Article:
Central Pain

Central pain is a syndrome which occurs when the central part of the brain that processes sensations and pain stops working correctly. The symptoms of central pain vary from person to person. The pain may be in a small portion of the body or wide-spread to the whole body. Intensity of pain may also vary from every person depending on how the malfunctioning of the central brain nerves affects the sensations.

Abdominal Pain

Patients suffering from Parkinson’s Disease commonly face issues related to digestion. They may experience upset stomach or constipation to the extents that start aches in the abdominal art of the body. The condition varies from mild ache to bloating and severe discomfort. But these symptoms are largely neglected as the medications of Parkinson’s Disease often cause this side effect.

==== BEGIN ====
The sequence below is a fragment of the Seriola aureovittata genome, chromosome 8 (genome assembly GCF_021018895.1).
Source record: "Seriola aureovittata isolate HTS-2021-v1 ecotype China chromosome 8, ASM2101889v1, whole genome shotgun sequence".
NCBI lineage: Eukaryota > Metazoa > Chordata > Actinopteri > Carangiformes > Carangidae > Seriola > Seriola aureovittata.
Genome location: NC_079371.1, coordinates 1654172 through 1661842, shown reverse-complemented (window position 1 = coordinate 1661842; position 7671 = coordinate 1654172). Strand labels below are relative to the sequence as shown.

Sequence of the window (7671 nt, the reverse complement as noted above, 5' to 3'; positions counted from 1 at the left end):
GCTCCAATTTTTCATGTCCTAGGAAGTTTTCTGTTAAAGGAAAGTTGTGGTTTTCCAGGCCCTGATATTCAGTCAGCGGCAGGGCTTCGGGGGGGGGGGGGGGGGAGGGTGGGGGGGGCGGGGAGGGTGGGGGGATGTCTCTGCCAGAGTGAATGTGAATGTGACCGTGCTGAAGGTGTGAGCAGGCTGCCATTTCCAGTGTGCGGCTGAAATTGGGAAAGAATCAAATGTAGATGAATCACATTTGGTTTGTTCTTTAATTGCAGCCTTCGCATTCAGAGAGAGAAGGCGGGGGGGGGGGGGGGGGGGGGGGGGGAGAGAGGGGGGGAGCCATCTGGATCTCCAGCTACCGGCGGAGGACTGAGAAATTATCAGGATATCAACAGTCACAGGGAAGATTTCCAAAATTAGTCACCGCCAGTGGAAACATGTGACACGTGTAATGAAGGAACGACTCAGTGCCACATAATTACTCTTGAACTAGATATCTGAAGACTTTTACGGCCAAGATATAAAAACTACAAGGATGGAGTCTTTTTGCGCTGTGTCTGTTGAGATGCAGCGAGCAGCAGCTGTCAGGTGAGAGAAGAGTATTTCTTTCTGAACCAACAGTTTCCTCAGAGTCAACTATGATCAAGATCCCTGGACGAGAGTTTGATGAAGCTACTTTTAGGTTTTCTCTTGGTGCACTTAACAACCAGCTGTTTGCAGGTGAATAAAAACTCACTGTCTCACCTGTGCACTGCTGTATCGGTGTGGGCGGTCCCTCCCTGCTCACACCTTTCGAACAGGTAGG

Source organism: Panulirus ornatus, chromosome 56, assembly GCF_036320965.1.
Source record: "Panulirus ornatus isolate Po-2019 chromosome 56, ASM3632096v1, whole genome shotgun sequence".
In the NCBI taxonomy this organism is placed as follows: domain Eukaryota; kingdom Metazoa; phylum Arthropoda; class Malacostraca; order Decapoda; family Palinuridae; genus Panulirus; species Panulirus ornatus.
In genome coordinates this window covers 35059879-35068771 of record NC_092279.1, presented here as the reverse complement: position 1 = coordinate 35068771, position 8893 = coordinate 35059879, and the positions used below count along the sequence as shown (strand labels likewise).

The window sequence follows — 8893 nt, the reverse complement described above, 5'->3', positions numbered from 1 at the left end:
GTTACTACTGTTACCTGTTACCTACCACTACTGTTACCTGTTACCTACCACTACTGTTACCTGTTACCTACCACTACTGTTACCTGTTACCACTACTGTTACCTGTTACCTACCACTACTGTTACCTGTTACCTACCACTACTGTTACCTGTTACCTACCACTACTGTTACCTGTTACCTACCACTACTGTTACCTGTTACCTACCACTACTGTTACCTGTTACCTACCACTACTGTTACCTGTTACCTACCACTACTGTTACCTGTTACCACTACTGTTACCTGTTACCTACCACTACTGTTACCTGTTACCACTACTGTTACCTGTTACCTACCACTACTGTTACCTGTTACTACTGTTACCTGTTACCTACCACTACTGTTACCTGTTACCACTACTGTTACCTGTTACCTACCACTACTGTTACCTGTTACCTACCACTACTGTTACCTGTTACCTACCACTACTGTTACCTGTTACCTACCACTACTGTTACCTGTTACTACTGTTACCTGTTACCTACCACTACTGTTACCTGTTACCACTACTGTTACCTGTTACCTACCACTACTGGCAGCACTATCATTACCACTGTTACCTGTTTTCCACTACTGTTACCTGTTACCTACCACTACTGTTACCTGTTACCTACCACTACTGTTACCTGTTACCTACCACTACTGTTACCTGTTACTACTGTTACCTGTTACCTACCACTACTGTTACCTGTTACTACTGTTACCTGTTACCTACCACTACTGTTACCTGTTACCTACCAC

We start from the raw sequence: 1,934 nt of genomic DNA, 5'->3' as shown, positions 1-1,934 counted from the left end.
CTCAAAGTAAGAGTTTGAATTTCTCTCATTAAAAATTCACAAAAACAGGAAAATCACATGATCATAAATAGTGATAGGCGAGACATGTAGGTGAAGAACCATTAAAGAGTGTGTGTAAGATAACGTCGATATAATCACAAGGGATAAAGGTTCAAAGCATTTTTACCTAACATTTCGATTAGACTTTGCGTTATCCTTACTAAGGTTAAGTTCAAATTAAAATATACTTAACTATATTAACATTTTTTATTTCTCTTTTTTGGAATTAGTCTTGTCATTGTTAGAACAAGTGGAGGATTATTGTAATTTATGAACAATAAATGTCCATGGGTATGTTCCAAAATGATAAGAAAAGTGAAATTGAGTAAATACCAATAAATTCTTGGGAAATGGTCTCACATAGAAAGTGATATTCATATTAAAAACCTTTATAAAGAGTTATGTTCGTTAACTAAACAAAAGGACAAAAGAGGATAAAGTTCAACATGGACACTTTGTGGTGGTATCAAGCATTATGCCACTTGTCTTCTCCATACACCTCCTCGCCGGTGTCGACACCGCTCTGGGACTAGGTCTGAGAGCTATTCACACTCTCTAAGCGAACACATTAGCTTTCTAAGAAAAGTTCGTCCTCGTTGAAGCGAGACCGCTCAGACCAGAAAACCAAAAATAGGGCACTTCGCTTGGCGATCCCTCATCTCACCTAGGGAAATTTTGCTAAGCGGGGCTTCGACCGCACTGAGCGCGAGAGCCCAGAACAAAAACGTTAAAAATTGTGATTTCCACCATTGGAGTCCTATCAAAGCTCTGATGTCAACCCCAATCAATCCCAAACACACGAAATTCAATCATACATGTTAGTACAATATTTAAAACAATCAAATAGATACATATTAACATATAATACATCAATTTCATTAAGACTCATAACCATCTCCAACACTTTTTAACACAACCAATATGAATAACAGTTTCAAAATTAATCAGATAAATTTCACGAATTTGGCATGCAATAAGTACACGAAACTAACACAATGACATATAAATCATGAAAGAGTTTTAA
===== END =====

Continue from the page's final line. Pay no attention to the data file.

Musculoskeletal Pain

All the symptoms related to changes in the muscles movements, posture or contractions result in pain in the musculoskeletal regions. Another factor that causes pain is injury due to the symptoms which result in such. Fractures, joint ruptures, muscle spasms and back strains are common in people suffering from Parkinson’s Disease.

Joint Pain

The survey revealed that 65% of the people suffering from Parkinson’s Disease also suffer from back and joint related chronic diseases like Arthritis, Sciatica and other joint pains. Joint pain also occurs in Parkinson’s disease patients due to Vitamin B and Vitamin D deficiency.

Neuropathy Pain